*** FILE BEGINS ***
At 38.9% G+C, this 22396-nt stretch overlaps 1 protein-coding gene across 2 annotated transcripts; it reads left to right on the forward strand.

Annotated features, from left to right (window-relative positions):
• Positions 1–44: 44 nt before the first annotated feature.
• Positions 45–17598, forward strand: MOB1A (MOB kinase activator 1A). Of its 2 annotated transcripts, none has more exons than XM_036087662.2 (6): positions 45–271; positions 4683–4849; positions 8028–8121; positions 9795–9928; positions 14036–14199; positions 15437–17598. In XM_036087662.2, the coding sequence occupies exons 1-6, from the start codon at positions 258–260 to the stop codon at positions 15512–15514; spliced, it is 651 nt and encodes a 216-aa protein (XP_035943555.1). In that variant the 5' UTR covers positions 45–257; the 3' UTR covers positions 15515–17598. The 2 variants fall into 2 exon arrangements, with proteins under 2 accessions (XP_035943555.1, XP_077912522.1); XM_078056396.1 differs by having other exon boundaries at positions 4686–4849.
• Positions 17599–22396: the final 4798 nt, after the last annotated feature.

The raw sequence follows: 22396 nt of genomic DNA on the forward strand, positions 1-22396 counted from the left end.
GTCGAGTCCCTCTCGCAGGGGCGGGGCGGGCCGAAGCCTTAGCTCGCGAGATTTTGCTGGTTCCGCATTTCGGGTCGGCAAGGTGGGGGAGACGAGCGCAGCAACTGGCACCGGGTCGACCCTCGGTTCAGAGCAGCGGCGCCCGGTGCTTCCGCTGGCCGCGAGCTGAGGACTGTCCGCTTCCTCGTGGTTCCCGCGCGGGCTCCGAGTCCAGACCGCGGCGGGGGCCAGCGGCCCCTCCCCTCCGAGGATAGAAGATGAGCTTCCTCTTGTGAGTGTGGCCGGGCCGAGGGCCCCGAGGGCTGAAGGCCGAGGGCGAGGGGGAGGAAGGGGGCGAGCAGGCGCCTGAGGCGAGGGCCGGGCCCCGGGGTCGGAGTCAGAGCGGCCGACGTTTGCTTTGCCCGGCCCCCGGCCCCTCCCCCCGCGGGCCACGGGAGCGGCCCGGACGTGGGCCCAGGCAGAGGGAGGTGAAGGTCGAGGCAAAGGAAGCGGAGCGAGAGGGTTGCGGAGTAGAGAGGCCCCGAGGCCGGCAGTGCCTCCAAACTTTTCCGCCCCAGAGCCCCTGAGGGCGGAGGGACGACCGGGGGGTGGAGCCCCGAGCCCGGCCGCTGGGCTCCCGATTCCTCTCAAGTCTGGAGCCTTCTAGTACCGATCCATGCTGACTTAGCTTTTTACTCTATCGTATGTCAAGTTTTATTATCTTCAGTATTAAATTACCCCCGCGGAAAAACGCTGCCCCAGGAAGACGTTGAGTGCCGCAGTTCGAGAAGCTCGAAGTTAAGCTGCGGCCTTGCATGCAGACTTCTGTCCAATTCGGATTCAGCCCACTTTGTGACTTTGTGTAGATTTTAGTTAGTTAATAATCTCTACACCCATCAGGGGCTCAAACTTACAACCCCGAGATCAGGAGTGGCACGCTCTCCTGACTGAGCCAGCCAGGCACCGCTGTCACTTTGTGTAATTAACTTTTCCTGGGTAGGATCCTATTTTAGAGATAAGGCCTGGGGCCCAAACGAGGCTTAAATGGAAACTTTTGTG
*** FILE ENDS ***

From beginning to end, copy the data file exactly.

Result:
At 38.9% G+C, this 22396-nt stretch overlaps 1 protein-coding gene across 2 annotated transcripts; it reads left to right on the forward strand.

Annotated features, from left to right (window-relative positions):
• Positions 1–44: 44 nt before the first annotated feature.
• Positions 45–17598, forward strand: MOB1A (MOB kinase activator 1A). Of its 2 annotated transcripts, none has more exons than XM_036087662.2 (6): positions 45–271; positions 4683–4849; positions 8028–8121; positions 9795–9928; positions 14036–14199; positions 15437–17598. In XM_036087662.2, the coding sequence occupies exons 1-6, from the start codon at positions 258–260 to the stop codon at positions 15512–15514; spliced, it is 651 nt and encodes a 216-aa protein (XP_035943555.1). In that variant the 5' UTR covers positions 45–257; the 3' UTR covers positions 15515–17598. The 2 variants fall into 2 exon arrangements, with proteins under 2 accessions (XP_035943555.1, XP_077912522.1); XM_078056396.1 differs by having other exon boundaries at positions 4686–4849.
• Positions 17599–22396: the final 4798 nt, after the last annotated feature.

The raw sequence follows: 22396 nt of genomic DNA on the forward strand, positions 1-22396 counted from the left end.
GTCGAGTCCCTCTCGCAGGGGCGGGGCGGGCCGAAGCCTTAGCTCGCGAGATTTTGCTGGTTCCGCATTTCGGGTCGGCAAGGTGGGGGAGACGAGCGCAGCAACTGGCACCGGGTCGACCCTCGGTTCAGAGCAGCGGCGCCCGGTGCTTCCGCTGGCCGCGAGCTGAGGACTGTCCGCTTCCTCGTGGTTCCCGCGCGGGCTCCGAGTCCAGACCGCGGCGGGGGCCAGCGGCCCCTCCCCTCCGAGGATAGAAGATGAGCTTCCTCTTGTGAGTGTGGCCGGGCCGAGGGCCCCGAGGGCTGAAGGCCGAGGGCGAGGGGGAGGAAGGGGGCGAGCAGGCGCCTGAGGCGAGGGCCGGGCCCCGGGGTCGGAGTCAGAGCGGCCGACGTTTGCTTTGCCCGGCCCCCGGCCCCTCCCCCCGCGGGCCACGGGAGCGGCCCGGACGTGGGCCCAGGCAGAGGGAGGTGAAGGTCGAGGCAAAGGAAGCGGAGCGAGAGGGTTGCGGAGTAGAGAGGCCCCGAGGCCGGCAGTGCCTCCAAACTTTTCCGCCCCAGAGCCCCTGAGGGCGGAGGGACGACCGGGGGGTGGAGCCCCGAGCCCGGCCGCTGGGCTCCCGATTCCTCTCAAGTCTGGAGCCTTCTAGTACCGATCCATGCTGACTTAGCTTTTTACTCTATCGTATGTCAAGTTTTATTATCTTCAGTATTAAATTACCCCCGCGGAAAAACGCTGCCCCAGGAAGACGTTGAGTGCCGCAGTTCGAGAAGCTCGAAGTTAAGCTGCGGCCTTGCATGCAGACTTCTGTCCAATTCGGATTCAGCCCACTTTGTGACTTTGTGTAGATTTTAGTTAGTTAATAATCTCTACACCCATCAGGGGCTCAAACTTACAACCCCGAGATCAGGAGTGGCACGCTCTCCTGACTGAGCCAGCCAGGCACCGCTGTCACTTTGTGTAATTAACTTTTCCTGGGTAGGATCCTATTTTAGAGATAAGGCCTGGGGCCCAAACGAGGCTTAAATGGAAACTTTTGTG